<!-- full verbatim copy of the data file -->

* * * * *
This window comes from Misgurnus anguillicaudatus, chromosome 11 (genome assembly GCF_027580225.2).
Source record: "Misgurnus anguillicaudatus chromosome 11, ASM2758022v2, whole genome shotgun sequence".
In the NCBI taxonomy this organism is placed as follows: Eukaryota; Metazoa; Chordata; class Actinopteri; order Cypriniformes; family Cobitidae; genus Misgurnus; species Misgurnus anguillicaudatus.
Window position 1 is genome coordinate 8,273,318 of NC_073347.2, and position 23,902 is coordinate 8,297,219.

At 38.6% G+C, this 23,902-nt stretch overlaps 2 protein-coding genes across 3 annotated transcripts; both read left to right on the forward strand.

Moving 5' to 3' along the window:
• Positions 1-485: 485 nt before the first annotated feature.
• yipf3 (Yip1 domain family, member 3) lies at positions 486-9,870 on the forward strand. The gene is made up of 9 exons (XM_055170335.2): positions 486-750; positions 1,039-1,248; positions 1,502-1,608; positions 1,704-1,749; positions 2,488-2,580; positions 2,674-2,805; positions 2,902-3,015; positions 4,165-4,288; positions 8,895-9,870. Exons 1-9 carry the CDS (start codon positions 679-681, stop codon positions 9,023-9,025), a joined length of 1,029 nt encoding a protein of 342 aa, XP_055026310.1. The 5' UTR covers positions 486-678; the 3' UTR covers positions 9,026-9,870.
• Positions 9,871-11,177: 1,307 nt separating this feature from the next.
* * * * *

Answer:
This window comes from Misgurnus anguillicaudatus, chromosome 11 (genome assembly GCF_027580225.2).
Source record: "Misgurnus anguillicaudatus chromosome 11, ASM2758022v2, whole genome shotgun sequence".
In the NCBI taxonomy this organism is placed as follows: Eukaryota; Metazoa; Chordata; class Actinopteri; order Cypriniformes; family Cobitidae; genus Misgurnus; species Misgurnus anguillicaudatus.
Window position 1 is genome coordinate 8,273,318 of NC_073347.2, and position 23,902 is coordinate 8,297,219.

At 38.6% G+C, this 23,902-nt stretch overlaps 2 protein-coding genes across 3 annotated transcripts; both read left to right on the forward strand.

Moving 5' to 3' along the window:
• Positions 1-485: 485 nt before the first annotated feature.
• yipf3 (Yip1 domain family, member 3) lies at positions 486-9,870 on the forward strand. The gene is made up of 9 exons (XM_055170335.2): positions 486-750; positions 1,039-1,248; positions 1,502-1,608; positions 1,704-1,749; positions 2,488-2,580; positions 2,674-2,805; positions 2,902-3,015; positions 4,165-4,288; positions 8,895-9,870. Exons 1-9 carry the CDS (start codon positions 679-681, stop codon positions 9,023-9,025), a joined length of 1,029 nt encoding a protein of 342 aa, XP_055026310.1. The 5' UTR covers positions 486-678; the 3' UTR covers positions 9,026-9,870.
• Positions 9,871-11,177: 1,307 nt separating this feature from the next.